¿ A discretionary trust gives the trustee absolute discretion over who benefits from the assets from among a number of beneficiaries specified by the person setting up the trust. But gifts into these vehicles are taxable at 20 per cent if they exceed your nil-rate band.

¿ Accumulation or maintenance trusts are discretionary trusts for children. The donor doesn't have to specify what each child will receive; the trustees decide according to need. Once the children are 25, they have the right to income from the trust.

Consider equity release

If you don't have liquid capital to give away or put in trust, equity release enables you to unlock some cash from the value of your property to use in IHT planning. Under these schemes, you can generate a lump sum or regular income in return for allowing the lender to take ownership of a portion of your home. This loan is repaid with interest out of the estate on your death, reducing your heirs' liability for IHT.

Equity release plans can be expensive, however, so think carefully before going down this route and consult an independent financial adviser.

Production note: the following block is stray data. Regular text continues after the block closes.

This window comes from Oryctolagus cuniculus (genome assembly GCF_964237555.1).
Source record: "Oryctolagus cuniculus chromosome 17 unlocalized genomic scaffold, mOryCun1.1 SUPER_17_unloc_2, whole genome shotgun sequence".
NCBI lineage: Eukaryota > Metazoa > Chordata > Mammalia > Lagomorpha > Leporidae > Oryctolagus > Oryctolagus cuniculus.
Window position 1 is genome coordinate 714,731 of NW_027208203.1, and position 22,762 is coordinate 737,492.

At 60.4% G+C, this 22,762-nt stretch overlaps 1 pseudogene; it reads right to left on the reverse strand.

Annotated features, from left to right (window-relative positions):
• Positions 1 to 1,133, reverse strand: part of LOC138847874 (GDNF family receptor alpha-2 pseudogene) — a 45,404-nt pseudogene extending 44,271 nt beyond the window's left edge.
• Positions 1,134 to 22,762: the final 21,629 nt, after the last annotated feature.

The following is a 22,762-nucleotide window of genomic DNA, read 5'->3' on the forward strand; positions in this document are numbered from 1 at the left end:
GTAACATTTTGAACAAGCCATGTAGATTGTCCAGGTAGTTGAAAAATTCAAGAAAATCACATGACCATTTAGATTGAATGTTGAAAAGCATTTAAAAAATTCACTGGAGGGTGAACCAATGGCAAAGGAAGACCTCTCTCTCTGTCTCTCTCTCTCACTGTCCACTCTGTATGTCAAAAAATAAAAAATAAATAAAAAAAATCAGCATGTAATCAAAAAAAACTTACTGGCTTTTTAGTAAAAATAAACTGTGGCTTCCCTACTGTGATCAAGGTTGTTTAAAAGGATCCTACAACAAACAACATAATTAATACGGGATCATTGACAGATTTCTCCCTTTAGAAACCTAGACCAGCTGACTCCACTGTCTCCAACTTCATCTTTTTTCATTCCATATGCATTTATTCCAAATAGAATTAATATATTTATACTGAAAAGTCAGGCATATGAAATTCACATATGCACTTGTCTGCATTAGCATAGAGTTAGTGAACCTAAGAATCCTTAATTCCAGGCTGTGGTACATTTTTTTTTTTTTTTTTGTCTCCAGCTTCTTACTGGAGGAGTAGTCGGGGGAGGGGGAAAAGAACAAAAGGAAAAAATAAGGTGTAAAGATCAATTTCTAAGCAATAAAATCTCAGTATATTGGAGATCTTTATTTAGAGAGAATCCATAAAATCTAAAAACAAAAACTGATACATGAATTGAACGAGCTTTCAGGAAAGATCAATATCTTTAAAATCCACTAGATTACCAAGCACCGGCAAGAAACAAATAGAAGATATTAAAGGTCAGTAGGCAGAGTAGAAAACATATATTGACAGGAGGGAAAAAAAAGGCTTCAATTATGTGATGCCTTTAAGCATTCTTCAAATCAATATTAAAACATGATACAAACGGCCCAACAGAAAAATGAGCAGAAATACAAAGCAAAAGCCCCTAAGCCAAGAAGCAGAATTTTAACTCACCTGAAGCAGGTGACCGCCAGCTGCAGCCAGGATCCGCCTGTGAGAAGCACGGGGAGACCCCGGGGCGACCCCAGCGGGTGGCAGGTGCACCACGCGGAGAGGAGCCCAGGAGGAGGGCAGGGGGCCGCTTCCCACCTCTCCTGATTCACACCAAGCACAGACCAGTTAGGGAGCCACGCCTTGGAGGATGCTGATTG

Buy life assurance

If you anticipate a large IHT liability, you could take out a life assurance policy to cover the costs when you die. But ensure it's written in trust so that your spouse and children don't have to pay IHT on it.

Seek professional advice

Tax regulations can be complicated. It is worth seeking advice from a tax specialist on how to mitigate your IHT bill.

'IT'S TIME TO PLAN AHEAD'

Penny Barkham, 57, has two children, both in their 20s. She recently set up trusts on their behalf, after taking advice from the independent financial adviser Norwich & Peterborough.

Ms Barkham, a care home manager from Ashford in Kent, was keen to try to minimise her inheritance tax liability. She also wanted to help her children out financially in the future. Another motivating factor was the IHT bill she and her family were left to pay on her father's estate after he died in 2000.

"My father always said he didn't have a big enough estate to incur inheritance tax, but when he died we discovered that he was £50,000 over the threshold," she says. "I am glad he never knew that this was the case, as it would have caused him a lot of grief."

After paying tax on her father's estate and suffering a health scare herself, Ms Barkham decided to put her financial affairs in order.

"I am 57 now, so it's a good time to plan for the future," she says. "I have set up two trusts so far and have further plans to minimise my IHT liability when the final part of my divorce settlement comes through."